Leaseholders who pay variable service charges must be consulted before a landlord carries out qualifying works or enters into a long-term arrangement for the provision of services. However, in practice there are many reasons why a landlord may fail to comply with the necessary consultation requirements. A common reason is when work needs to be undertaken immediately in order to ensure the safety of residents or due to an emergency.
If this is the case, it may be possible for the landlord to apply to the First Tier Tribunal requesting that the consultation requirements be dispensed with retrospectively. The Tribunal will only grant dispensation when they are satisfied that it is reasonable to do so.
If the landlord has failed to comply with the consultation requirements and does not obtain a dispensation order, the contribution of each leaseholder for the works will be capped.
Daejan v Benson
The Supreme Court decision in the case of Daejan v Benson  illustrates that the Tribunal will examine in each case the extent to which the leaseholder has been prejudiced by the Landlord’s failure to comply.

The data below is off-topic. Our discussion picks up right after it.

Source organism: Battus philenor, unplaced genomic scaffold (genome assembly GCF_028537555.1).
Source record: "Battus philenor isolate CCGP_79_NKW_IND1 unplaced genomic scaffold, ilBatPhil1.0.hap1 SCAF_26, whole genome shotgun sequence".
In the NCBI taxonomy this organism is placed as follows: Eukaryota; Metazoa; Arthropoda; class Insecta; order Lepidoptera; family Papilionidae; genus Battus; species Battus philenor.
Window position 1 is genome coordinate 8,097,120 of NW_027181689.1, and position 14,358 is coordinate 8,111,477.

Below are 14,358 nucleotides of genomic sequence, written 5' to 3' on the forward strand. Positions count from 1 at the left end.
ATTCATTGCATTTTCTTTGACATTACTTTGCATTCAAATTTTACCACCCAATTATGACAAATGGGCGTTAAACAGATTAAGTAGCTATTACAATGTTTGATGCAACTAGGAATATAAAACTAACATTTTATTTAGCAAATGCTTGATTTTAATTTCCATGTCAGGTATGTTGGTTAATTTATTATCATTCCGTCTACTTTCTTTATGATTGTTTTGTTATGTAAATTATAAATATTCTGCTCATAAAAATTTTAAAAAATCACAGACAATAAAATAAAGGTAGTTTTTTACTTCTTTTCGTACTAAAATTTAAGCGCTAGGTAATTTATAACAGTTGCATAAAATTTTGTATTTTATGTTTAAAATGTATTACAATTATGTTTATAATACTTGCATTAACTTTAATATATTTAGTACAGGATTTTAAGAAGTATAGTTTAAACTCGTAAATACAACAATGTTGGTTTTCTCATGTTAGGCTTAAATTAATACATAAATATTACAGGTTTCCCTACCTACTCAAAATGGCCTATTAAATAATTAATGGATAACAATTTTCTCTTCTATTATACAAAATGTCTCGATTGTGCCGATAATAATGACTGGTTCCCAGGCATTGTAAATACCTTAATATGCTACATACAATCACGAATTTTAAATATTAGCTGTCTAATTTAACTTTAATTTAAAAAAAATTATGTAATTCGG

The factual burden is on the leaseholder to identify how they have been prejudiced. If the leaseholder presents a credible case, the burden will be placed on the landlord to rebut it.
The Tribunal has wide powers to grant dispensation on appropriate terms and can impose conditions on the grant of dispensation. This can include a condition that the landlord pay the leaseholder’s reasonable costs incurred in connection with the dispensation application or limitations may be placed on the work or costs.
For this reason landlords are well advised to seek specialist assistance if they wish to apply for dispensation from the consultation requirements. If you have any questions or would like formal advice then please contact:
The Property Litigation Team at Dean Wilson LLP
01273 249276 email@example.com